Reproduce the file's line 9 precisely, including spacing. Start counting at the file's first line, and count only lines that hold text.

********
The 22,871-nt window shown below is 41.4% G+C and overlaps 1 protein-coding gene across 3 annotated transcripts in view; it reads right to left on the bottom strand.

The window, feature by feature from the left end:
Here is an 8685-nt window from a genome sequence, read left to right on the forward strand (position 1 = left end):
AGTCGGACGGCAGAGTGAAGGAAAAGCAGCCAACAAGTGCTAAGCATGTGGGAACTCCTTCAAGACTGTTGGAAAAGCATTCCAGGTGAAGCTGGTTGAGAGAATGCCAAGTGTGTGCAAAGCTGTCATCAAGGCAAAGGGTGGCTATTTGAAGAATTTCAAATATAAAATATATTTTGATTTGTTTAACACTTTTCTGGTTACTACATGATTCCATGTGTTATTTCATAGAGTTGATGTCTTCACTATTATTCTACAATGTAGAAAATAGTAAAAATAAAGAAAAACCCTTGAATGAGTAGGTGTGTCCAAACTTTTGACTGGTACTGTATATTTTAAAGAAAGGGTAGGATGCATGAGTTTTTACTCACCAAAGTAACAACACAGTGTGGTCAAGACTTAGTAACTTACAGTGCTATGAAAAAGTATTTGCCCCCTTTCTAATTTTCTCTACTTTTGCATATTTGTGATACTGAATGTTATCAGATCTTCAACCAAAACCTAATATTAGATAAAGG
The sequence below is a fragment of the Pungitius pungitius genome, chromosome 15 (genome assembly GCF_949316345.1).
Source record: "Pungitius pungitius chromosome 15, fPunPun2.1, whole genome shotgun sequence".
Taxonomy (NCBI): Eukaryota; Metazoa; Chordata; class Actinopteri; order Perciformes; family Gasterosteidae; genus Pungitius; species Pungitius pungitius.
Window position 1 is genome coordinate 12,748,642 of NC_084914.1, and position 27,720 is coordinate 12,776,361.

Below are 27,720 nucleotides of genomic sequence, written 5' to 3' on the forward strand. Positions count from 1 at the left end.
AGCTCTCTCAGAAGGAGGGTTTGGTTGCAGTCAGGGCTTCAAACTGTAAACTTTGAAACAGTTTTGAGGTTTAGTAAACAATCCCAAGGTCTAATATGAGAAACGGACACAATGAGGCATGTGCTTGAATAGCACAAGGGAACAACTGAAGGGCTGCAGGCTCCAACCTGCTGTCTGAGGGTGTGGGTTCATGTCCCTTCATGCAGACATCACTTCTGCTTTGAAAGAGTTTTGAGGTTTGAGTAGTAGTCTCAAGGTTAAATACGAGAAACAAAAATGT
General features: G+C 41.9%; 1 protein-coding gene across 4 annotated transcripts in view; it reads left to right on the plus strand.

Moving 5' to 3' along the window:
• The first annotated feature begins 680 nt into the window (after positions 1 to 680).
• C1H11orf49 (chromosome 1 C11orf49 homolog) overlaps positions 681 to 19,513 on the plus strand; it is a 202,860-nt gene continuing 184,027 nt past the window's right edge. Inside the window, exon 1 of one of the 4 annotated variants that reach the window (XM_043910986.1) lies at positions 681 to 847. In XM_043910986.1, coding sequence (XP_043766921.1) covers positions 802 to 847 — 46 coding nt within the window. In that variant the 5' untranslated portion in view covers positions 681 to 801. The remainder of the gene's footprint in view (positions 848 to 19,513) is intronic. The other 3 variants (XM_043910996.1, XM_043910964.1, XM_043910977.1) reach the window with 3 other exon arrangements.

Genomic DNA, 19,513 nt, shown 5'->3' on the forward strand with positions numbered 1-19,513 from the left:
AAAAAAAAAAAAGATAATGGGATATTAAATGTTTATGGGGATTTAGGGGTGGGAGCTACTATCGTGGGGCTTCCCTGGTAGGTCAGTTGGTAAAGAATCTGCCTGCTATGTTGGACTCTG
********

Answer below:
Below are 27,720 nucleotides of genomic sequence, written 5' to 3' on the forward strand. Positions count from 1 at the left end.